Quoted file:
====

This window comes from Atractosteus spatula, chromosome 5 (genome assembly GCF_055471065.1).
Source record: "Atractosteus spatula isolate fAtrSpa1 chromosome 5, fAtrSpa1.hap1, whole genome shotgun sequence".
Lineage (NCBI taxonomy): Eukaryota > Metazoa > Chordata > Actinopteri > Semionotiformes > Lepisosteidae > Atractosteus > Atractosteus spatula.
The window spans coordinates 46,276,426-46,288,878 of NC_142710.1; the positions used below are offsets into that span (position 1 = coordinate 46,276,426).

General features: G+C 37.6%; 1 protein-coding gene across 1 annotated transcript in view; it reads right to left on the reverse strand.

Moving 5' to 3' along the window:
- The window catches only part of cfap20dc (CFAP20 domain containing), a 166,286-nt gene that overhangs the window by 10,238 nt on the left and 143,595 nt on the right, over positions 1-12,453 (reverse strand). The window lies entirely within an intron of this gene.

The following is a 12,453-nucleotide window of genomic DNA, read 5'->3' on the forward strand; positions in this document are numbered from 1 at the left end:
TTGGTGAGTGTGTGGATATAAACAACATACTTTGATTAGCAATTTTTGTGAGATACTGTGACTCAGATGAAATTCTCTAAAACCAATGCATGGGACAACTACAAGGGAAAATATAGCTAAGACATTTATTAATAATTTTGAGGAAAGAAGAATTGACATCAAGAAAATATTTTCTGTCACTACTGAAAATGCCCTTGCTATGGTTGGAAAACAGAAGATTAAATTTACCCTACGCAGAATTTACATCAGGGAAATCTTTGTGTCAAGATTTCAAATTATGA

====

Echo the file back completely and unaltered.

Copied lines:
This window comes from Atractosteus spatula, chromosome 5 (genome assembly GCF_055471065.1).
Source record: "Atractosteus spatula isolate fAtrSpa1 chromosome 5, fAtrSpa1.hap1, whole genome shotgun sequence".
Lineage (NCBI taxonomy): Eukaryota > Metazoa > Chordata > Actinopteri > Semionotiformes > Lepisosteidae > Atractosteus > Atractosteus spatula.
The window spans coordinates 46,276,426-46,288,878 of NC_142710.1; the positions used below are offsets into that span (position 1 = coordinate 46,276,426).

General features: G+C 37.6%; 1 protein-coding gene across 1 annotated transcript in view; it reads right to left on the reverse strand.

Moving 5' to 3' along the window:
- The window catches only part of cfap20dc (CFAP20 domain containing), a 166,286-nt gene that overhangs the window by 10,238 nt on the left and 143,595 nt on the right, over positions 1-12,453 (reverse strand). The window lies entirely within an intron of this gene.

The following is a 12,453-nucleotide window of genomic DNA, read 5'->3' on the forward strand; positions in this document are numbered from 1 at the left end:
TTGGTGAGTGTGTGGATATAAACAACATACTTTGATTAGCAATTTTTGTGAGATACTGTGACTCAGATGAAATTCTCTAAAACCAATGCATGGGACAACTACAAGGGAAAATATAGCTAAGACATTTATTAATAATTTTGAGGAAAGAAGAATTGACATCAAGAAAATATTTTCTGTCACTACTGAAAATGCCCTTGCTATGGTTGGAAAACAGAAGATTAAATTTACCCTACGCAGAATTTACATCAGGGAAATCTTTGTGTCAAGATTTCAAATTATGA